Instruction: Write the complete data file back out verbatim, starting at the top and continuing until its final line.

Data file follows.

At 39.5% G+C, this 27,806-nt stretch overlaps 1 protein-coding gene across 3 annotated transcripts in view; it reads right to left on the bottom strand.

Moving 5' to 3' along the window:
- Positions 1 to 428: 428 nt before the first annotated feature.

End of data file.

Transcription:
At 39.5% G+C, this 27,806-nt stretch overlaps 1 protein-coding gene across 3 annotated transcripts in view; it reads right to left on the bottom strand.

Moving 5' to 3' along the window:
- Positions 1 to 428: 428 nt before the first annotated feature.